We also support our Mauritian citizens of Chagossian origin in their struggle for resettlement in the Chagos Archipelago.

I am pleased to announce that to demonstrate our unity on the Chagos Archipelago issue, I am including a representative of the Chagossian community in the delegation that I shall lead in September to the UN General Assembly.

Madam Speaker,
The National Development Unit which was dragged into bankruptcy by the former government has been redressed. During financial year 2015-2016, 169 work orders for drains, roads and amenities projects to the tune of 213 million rupees have been issued.

For 2016-2017, the NDU is proposing to embark on 308 road projects, 281 drain projects and 148 amenities projects.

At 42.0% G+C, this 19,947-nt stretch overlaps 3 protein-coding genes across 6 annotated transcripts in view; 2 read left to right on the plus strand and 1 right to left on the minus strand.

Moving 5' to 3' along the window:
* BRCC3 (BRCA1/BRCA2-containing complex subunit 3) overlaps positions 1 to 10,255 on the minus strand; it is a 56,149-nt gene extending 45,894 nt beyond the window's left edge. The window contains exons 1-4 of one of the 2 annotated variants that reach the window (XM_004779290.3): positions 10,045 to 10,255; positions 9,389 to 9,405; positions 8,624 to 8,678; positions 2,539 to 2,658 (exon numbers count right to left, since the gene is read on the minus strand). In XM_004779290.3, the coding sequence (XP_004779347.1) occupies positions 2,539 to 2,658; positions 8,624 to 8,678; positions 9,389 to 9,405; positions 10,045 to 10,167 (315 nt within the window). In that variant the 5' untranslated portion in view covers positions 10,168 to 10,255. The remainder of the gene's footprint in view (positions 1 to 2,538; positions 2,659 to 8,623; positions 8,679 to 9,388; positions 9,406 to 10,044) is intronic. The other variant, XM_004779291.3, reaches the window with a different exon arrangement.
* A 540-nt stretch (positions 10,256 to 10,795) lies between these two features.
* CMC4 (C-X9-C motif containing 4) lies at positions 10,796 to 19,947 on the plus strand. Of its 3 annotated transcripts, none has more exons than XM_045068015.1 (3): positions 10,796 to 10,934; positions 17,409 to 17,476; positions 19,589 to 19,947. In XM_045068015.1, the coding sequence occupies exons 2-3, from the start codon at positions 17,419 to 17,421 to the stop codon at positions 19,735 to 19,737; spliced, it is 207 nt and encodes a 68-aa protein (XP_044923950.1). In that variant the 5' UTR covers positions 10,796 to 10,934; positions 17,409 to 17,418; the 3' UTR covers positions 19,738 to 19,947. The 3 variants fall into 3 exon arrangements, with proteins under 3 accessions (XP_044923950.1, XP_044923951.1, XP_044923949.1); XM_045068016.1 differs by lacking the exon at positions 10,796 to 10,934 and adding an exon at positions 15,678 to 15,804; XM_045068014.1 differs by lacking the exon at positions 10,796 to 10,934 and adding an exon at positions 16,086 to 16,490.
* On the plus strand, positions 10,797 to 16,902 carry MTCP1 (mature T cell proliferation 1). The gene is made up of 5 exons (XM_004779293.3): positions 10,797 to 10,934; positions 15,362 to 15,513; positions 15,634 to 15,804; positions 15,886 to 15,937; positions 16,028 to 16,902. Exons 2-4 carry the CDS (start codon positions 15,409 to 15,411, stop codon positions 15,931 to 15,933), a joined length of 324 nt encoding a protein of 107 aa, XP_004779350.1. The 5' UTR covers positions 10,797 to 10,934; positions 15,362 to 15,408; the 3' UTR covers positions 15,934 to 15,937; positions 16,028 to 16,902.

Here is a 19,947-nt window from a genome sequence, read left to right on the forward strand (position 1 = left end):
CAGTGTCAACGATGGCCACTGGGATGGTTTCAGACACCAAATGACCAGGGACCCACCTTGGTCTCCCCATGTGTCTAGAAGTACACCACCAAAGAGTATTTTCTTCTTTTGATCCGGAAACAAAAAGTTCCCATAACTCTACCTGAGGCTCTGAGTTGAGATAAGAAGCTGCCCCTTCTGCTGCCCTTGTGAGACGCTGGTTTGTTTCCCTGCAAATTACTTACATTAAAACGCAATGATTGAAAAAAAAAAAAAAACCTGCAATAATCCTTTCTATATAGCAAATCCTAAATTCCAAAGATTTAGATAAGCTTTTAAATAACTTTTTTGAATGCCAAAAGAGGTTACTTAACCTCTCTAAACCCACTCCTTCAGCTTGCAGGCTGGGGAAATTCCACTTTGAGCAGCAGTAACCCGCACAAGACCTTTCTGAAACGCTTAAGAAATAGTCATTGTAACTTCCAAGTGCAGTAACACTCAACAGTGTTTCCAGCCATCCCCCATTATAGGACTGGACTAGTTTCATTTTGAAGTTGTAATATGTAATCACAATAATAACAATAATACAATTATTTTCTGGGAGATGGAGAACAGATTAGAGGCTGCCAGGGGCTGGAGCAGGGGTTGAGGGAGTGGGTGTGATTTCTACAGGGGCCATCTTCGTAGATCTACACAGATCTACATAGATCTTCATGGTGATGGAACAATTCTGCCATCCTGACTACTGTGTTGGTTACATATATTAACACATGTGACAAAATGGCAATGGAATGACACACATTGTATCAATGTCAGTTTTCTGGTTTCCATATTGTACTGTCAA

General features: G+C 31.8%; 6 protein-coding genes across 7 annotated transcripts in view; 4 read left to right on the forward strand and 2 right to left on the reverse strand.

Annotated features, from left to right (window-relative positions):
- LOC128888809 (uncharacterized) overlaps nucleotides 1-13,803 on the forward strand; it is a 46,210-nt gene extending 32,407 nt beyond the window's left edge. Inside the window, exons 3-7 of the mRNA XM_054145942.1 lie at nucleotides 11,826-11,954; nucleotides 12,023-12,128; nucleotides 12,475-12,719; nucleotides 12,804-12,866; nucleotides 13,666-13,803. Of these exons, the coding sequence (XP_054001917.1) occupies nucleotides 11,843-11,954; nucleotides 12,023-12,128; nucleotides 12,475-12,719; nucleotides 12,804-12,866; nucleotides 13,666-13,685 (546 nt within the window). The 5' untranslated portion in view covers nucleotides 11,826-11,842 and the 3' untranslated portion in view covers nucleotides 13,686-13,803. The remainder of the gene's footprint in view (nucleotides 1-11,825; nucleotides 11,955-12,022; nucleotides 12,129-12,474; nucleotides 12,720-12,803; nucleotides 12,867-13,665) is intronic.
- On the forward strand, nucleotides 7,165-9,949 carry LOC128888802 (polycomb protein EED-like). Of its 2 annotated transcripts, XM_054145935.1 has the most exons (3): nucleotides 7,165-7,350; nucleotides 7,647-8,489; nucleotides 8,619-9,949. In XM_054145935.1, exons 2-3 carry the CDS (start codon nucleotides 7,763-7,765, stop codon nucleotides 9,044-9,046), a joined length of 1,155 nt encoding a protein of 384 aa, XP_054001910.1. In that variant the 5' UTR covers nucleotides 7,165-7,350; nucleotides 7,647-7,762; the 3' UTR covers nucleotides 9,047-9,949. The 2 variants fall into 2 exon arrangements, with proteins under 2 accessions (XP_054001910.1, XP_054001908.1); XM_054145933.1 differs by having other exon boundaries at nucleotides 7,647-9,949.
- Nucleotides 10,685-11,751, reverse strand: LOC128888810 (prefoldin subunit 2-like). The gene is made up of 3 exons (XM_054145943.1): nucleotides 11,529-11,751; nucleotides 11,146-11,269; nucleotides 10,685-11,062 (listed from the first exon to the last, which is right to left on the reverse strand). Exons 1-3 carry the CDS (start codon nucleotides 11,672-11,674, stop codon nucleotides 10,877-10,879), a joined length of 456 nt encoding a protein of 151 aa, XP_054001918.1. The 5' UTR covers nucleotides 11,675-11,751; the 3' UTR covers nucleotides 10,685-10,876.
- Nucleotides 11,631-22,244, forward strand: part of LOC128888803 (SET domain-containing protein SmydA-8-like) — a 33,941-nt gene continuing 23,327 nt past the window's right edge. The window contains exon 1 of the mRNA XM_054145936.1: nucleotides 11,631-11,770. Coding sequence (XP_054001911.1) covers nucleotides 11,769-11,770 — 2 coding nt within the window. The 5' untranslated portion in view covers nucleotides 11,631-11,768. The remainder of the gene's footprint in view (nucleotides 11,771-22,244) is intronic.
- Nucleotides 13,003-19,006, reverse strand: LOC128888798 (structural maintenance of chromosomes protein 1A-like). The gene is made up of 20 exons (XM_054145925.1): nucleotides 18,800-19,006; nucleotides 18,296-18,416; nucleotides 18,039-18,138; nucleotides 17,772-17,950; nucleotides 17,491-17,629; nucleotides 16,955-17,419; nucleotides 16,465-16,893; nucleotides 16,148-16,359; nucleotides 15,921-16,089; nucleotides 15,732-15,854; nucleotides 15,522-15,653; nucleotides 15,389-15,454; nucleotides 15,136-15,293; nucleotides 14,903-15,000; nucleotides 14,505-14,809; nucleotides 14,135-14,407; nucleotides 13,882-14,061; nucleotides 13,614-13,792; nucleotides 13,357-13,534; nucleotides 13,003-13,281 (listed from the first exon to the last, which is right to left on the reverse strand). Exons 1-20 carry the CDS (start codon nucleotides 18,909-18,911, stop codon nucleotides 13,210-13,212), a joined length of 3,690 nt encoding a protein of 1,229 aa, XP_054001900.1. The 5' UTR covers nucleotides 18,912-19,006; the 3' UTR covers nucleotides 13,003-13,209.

The provision of 781 million in this year’s budget will be utilised for these projects as well as for payments in respect of projects awarded in 2015-2016.

The main challenges ahead for the NDU in 2016-2017 are the revamping of the CABs to restore their original mission and purpose; and the introduction of the Land Drainage Authority Bill in the National Assembly.

Madam Speaker, I strongly commend the bold initiative of the Minister of Finance to undertake reforms with regards to our public sector institutions.

He has my full support in this daring endeavour.

My office will give the example by expediting the merger of the Information and Communication Technology Authority and the Independent Broadcasting Authority.

As regards the MBC, I am awaiting its restructuring plan and in this case also, my office will expedite matters so that the institution can perform efficiently, although, I must say, the challenges are herculean.